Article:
[ UK /ˈe‍ɪtpəns/ ]
  1. a coin worth eight pennies
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How To Use eightpence In A Sentence

  • Mr Arthur Clennam, enclosing the sum of twenty – four pounds nine shillings and eightpence, being the amount of principal and interest computed at the rate of five per cent. per annum, in which their client believed himself to be indebted to Mr Clennam. Little Dorrit
  • In the same year, John Hordene, a scholar of Peckwater Inn, is fined six shillings and eightpence for breaking the head of Thomas Walker, manciple of Pauline Hall, and Thomas Walker is fined the like sum for drawing his sword on Hordene and for gambling. Life in the Medieval University
  • In the event of your contemplating an offer of eightpence, on no account make the tender, or show the money, until you are safely on the pavement. Sketches by Boz
  • The earlier denarius, worth about eightpence, clearly will not do; and the matter is made more difficult by the fact that Cassiodorus is talking about the ancients (veteres), whereas the solidus was a comparatively modern coin. The Letters of Cassiodorus Being A Condensed Translation Of The Variae Epistolae Of Magnus Aurelius Cassiodorus Senator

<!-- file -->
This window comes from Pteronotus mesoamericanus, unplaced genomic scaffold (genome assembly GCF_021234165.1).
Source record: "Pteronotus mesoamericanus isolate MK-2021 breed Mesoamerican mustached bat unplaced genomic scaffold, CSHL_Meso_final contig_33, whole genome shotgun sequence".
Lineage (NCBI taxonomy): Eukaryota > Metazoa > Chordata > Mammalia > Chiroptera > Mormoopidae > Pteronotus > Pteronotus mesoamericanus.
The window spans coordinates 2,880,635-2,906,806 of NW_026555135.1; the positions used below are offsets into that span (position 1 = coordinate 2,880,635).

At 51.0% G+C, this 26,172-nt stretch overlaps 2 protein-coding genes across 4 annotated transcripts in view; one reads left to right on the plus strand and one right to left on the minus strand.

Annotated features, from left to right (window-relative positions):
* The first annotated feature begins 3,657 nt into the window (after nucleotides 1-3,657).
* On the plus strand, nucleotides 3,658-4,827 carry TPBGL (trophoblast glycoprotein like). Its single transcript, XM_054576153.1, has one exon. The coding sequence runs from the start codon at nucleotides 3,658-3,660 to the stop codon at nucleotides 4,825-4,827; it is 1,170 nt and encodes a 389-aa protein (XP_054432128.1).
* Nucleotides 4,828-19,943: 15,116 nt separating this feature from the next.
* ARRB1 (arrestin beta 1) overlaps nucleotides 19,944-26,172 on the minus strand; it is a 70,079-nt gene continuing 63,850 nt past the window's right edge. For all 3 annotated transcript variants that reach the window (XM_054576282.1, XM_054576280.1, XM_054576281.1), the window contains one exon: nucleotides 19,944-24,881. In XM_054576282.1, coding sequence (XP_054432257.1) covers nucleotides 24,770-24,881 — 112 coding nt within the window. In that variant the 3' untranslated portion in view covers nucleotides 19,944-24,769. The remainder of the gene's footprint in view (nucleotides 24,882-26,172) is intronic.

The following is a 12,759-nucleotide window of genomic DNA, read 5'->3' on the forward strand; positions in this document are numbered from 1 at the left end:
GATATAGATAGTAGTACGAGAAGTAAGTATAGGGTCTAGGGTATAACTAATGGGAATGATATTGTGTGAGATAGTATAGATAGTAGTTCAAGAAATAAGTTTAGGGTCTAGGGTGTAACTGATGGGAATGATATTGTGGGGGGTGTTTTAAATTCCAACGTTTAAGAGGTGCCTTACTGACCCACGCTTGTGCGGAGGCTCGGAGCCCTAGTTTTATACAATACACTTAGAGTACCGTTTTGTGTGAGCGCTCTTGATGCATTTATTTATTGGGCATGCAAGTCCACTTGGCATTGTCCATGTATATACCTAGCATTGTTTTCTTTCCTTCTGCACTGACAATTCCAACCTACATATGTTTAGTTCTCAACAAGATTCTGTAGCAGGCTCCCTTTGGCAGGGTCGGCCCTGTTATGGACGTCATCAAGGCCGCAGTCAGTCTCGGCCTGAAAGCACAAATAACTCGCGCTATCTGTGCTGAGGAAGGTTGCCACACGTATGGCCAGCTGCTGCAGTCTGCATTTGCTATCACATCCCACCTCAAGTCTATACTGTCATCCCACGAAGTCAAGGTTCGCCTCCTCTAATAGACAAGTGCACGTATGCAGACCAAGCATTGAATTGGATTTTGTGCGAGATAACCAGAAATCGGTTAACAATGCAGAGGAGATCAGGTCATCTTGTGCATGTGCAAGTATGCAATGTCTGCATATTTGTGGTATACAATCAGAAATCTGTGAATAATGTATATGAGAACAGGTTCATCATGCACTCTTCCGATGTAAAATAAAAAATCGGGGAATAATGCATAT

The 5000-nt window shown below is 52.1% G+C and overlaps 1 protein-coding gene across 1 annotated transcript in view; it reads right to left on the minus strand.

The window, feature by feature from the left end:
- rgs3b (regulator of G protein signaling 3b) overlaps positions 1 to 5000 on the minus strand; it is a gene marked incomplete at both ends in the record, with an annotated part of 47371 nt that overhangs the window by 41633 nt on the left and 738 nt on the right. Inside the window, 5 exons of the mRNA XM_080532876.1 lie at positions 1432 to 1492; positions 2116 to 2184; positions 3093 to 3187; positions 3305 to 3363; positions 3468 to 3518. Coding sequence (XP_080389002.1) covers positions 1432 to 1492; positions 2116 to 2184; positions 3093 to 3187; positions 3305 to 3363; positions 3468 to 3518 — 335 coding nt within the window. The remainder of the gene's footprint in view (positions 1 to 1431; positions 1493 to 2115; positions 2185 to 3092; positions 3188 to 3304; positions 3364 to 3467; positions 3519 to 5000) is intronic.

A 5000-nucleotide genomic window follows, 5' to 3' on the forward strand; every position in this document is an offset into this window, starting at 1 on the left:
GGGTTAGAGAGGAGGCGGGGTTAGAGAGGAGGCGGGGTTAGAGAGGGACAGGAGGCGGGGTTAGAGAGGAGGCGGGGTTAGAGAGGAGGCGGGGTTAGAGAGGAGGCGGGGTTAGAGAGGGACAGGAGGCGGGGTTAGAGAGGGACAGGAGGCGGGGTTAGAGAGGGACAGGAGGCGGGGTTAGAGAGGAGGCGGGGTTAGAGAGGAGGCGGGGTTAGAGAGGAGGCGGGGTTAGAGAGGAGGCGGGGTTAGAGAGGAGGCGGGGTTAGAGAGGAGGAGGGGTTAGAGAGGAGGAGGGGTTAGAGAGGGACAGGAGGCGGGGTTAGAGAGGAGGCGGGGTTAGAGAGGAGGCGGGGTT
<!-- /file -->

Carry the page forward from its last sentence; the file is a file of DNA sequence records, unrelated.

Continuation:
• For grammar the statutable amount was eightpence, for natural philosophy fourpence, and for logic threepence per term, and it was usual to reckon four terms to the year. The Customs of Old England
  • Eight shillings for a bed and eightpence for a glass of sherry pointed to one of the most expensive hotels. Sole Music
  • Even when the carriage is paid, there is still porterage from the station to the place of delivery, which cannot be prepaid - sixpence, or eightpence, or a shilling, according to the bulk. Letters and Memorials of Jane Welsh Carlyle
  • So, he bestowed a searching look upon the fare, as he put his hand in his waistcoat pocket, when he had gone half the mile, to get the money ready; and if he brought forth eightpence, out he went. Sketches by Boz
  • Guster replied that “he insistes on one and eightpence or on summonsizzing the party.” Bleak House
  • There was two or three chairs, that might have been worth, in their best days, from eightpence to a shilling a – piece; a small deal table, an old corner cupboard with nothing in it, and one of those bedsteads which turn up half way, and leave the bottom legs sticking out for you to knock your head against, or hang your hat upon; no bed, no bedding. Sketches by Boz
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